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What Is Edible Landscape Design?

Edible landscaping involves filling a green space with edible, food-producing plants, instead of just flowers or non-edible ground cover. 

You can adopt edible landscaping practices when designing your garden, which raises the question: what is edible landscape design?

In short, edible landscape design is the process of designing a garden so it supports edible landscaping practices. 

Edible landscaping is more than adding a fruit and vegetable patch to your garden. Instead, you assess what your garden space is best suited for, then plant perennials which grow every year. 

Creating a traditional fruit and vegetable garden can take a lot of effort, but edible landscape design is less hands-on. 

You make the most of relationships between plants, maximise vertical growing space, and use garden design elements. Over time, the result is a wealth of organic, sustainable food, right in your very own garden. 

We’ll cover more about edible landscape design below, including how to implement edible landscaping elements in your garden space.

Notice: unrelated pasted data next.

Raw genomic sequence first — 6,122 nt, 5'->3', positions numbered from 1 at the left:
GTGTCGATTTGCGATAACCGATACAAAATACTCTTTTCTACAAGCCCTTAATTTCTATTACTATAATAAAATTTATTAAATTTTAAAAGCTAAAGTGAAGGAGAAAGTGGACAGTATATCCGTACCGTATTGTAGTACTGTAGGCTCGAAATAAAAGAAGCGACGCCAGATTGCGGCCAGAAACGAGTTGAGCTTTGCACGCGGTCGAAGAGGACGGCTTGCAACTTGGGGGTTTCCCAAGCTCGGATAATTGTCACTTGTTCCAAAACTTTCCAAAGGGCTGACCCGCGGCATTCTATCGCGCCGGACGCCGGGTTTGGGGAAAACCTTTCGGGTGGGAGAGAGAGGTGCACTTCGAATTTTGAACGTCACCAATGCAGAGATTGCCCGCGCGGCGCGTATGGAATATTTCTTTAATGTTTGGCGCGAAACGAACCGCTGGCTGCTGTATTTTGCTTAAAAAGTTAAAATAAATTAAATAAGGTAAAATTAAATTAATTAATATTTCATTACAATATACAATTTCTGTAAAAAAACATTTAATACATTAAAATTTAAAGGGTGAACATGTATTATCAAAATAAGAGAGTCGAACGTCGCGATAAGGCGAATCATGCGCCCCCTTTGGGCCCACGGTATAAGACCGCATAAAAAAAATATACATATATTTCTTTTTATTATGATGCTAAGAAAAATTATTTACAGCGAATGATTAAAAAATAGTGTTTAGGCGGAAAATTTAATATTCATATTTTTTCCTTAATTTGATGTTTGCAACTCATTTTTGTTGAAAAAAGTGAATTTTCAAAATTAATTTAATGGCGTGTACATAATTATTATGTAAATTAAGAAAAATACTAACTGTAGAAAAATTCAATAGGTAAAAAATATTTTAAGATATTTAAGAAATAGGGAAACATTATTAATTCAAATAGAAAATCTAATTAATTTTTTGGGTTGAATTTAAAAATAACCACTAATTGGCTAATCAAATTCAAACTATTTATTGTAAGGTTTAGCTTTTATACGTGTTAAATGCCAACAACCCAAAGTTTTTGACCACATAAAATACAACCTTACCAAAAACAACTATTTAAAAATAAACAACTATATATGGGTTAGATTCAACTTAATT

Why Is Edible Landscape Gardening Important?

According to the National Trust’s 2023 State of Nature Report, wildlife in the UK is continuing to decline. Climate change, pollution, loss of habitat, and agricultural methods are behind the loss of our native ecosystems. 

Edible landscaping can help by prioritising sustainable food growth, which helps create a healthy ecosystem within your garden. 

Cultivating diverse plants helps turn your garden into a sustainable environment for local wildlife, including insects and bees necessary for pollination. 

Growing food in an edible landscape ecosystem has the following benefits:

Environmental Benefits

Unlike food from regular supermarkets, food grown in an edible landscape garden won’t travel miles before it’s eaten, which saves carbon emissions. It also saves the need for unbiodegradable packaging, reducing the effect of plastic packaging on the environment. 

Several perennial edible plants used in edible landscape design are useful to humans, but they also have benefits to garden wildlife and pollinators. Perennials draw in pollinators like honeybees, which transfer pollen between flowers, producing the next generation of crops and fruit that we eat

Little Maintenance Required

Once you’ve implemented edible landscaping design principles in your garden, your space won’t require too much maintenance afterwards. You won’t need to dig, water, or sow new seeds, as the perennials grow year after year

Edible landscape gardens can harbour several organic plant species that are resilient against diseases and disease. Any fruit or vegetables you grow will not require chemical herbicides or fertilisers, which has additional health benefits as well.